And that’s the perfect time to share my recent interview with Please Touch Museum’s Theater Experience Manager and Playhouse performer, David Hutchman, who told me all about why the performing arts are important to young children and what goes into creating shows for the Please Touch stage. Plus, I got the scoop on how to make a fun performance space in your own home!
Pinky: What opportunities do the performing arts offer young children?
David: The performing arts are a great way for kids to learn and grow, all while having fun. The performing arts foster imagination, creativity, self-expression, and self-confidence. Even with space restrictions, there are simple ways to make room for performance play.
Pinky: So what’s the goal of performance play?
David: The goal of performance play is not to train children to be dancers, actors or musicians. Instead, focus on creating an atmosphere for your child to explore the performing arts.
Pinky: What goes into the theater productions at Please Touch Playhouse?
David: The idea for a new show can come from any number of places. A show can be based on an exhibit in the museum (e.g. “The Building Show”)), it can be from a book, (e.g. “North Wind” from the book At The Back of the North Wind by George MacDonald) or it might even be a topic that our Education Director thinks is really important to the kids (e.g. “Eat Like A Pirate”—a healthy food choice show.)
Wherever the idea comes from, you always have to remember that all our shows, except “Scat Cat” are solo performer shows. So, as you’re thinking up the new show you have to figure a way for one person to do all the puppets and voices and storytelling and everything all by themselves.
Pinky: So let’s take the theater experience home! How can parents set the stage for their child?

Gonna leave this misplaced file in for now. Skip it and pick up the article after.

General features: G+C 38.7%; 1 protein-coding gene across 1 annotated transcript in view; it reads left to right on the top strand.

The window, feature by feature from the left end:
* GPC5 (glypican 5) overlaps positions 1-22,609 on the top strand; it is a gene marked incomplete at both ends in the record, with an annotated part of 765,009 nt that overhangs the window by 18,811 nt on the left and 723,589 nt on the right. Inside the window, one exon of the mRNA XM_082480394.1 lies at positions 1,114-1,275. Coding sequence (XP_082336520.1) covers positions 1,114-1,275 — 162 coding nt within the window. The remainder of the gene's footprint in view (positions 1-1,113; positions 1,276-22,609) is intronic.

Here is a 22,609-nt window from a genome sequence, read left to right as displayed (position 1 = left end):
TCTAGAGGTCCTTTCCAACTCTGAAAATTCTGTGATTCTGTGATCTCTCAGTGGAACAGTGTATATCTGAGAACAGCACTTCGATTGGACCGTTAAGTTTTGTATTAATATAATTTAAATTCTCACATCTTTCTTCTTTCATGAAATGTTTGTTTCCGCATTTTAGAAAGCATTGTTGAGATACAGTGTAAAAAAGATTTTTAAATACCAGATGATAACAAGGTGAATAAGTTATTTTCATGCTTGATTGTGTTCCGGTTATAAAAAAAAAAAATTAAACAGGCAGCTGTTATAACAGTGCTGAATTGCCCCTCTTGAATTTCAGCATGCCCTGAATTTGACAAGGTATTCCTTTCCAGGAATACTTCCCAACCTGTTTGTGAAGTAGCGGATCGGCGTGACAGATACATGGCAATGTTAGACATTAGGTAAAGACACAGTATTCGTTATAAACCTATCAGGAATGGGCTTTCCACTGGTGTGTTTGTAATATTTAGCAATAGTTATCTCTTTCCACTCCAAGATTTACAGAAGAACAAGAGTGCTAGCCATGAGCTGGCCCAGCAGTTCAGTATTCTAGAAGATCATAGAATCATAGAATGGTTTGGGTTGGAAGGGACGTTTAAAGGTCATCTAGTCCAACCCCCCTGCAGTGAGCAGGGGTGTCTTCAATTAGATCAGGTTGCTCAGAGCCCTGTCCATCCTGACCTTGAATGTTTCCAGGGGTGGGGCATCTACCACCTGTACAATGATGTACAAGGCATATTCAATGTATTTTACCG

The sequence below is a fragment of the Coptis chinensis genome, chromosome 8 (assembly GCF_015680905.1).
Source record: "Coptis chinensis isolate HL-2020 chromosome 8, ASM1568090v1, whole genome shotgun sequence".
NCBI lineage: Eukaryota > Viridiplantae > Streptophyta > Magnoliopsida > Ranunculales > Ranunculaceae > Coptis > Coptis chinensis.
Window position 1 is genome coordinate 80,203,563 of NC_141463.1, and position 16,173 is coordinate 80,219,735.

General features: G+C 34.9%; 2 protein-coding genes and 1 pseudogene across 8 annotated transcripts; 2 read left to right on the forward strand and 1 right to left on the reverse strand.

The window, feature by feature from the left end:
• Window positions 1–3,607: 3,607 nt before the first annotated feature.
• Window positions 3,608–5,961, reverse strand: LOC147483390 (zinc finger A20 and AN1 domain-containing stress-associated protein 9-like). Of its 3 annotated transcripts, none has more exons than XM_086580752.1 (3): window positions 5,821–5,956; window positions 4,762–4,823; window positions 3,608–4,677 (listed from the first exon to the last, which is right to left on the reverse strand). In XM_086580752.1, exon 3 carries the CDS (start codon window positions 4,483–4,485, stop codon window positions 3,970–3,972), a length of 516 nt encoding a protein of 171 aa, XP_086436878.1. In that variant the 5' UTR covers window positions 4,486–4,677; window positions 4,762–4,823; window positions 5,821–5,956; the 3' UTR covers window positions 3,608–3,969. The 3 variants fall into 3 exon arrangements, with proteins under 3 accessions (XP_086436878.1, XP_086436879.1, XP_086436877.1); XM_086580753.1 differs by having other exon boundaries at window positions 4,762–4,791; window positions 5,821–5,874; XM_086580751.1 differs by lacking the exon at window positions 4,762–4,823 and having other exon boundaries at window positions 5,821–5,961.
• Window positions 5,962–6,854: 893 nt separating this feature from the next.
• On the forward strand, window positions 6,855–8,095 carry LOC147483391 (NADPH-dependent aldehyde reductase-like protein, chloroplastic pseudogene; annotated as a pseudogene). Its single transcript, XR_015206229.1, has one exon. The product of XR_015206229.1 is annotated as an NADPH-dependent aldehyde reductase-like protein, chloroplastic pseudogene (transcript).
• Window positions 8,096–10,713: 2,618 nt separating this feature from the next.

David: Creating a performance space in the comfort of your own home is easy! Pull the sofa away from the wall to make a puppet stage. A porch can be a stage, or simply create a stage using masking tape or a chalk line on a sidewalk. Decorate an old sheet and hang it on the wall as a backdrop, or hang a colorful shower curtain on the basement pipes to serve as a curtain. To create ambiance, have music available. Put a black light or colored bulbs in the fixtures, or use a flashlight as a spotlight. Just remember to make sure furniture corners, electric cords and other hazards are out of the way.
Pinky: How about props?
David: Tambourines and shakers are great instruments for little hands. Find some toy instruments or make a small flat cardboard guitar for your child to decorate and “play”. Use a soup spoon as a microphone, and make a drum set out of pots and pans or Tupperware. Make puppets from socks or poster board shapes taped to a handle. Generally speaking, encourage substitution — a plastic bowl can be a hat; a skirt can be a cape.
Pinky: Now that the stage and props are ready, it’s time to get the show started!
David: That’s right! Once the space and props are ready, most kids will dive right in. If your child isn’t sure where to start, provide a few suggestions based on her interests. For example, the child could: make up a dance to music, put on a rock concert, act out a folk tale, family event, or a sports victory, tell jokes, or sing songs. Allow your child time to play solo, or participate as a willing actor or member of the band. Encourage siblings and playmates to take turns as the director or the “star.”
Have fun and break a leg! (figuratively, of course)